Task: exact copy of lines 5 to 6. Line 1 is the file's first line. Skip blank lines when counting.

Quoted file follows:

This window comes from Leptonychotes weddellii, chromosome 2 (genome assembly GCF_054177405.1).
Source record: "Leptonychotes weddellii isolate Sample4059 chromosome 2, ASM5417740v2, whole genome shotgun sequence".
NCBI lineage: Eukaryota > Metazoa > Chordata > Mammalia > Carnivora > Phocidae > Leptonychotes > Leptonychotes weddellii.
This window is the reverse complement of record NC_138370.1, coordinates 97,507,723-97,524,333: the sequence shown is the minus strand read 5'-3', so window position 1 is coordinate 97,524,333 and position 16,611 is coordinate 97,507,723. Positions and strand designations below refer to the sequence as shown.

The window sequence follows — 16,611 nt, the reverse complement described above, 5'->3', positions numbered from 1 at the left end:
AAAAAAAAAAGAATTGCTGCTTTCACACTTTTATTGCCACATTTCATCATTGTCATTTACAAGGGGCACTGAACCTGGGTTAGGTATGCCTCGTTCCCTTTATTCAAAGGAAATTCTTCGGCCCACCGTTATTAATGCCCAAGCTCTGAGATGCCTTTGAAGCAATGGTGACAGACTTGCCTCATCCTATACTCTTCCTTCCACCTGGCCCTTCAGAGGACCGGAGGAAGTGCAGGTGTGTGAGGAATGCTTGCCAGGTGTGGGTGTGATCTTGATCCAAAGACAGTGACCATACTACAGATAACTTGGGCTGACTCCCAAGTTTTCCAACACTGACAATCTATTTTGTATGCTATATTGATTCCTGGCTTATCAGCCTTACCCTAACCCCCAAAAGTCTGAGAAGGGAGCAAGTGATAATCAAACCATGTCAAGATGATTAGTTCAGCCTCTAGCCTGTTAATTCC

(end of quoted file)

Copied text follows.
The window sequence follows — 16,611 nt, the reverse complement described above, 5'->3', positions numbered from 1 at the left end:
AAAAAAAAAAGAATTGCTGCTTTCACACTTTTATTGCCACATTTCATCATTGTCATTTACAAGGGGCACTGAACCTGGGTTAGGTATGCCTCGTTCCCTTTATTCAAAGGAAATTCTTCGGCCCACCGTTATTAATGCCCAAGCTCTGAGATGCCTTTGAAGCAATGGTGACAGACTTGCCTCATCCTATACTCTTCCTTCCACCTGGCCCTTCAGAGGACCGGAGGAAGTGCAGGTGTGTGAGGAATGCTTGCCAGGTGTGGGTGTGATCTTGATCCAAAGACAGTGACCATACTACAGATAACTTGGGCTGACTCCCAAGTTTTCCAACACTGACAATCTATTTTGTATGCTATATTGATTCCTGGCTTATCAGCCTTACCCTAACCCCCAAAAGTCTGAGAAGGGAGCAAGTGATAATCAAACCATGTCAAGATGATTAGTTCAGCCTCTAGCCTGTTAATTCC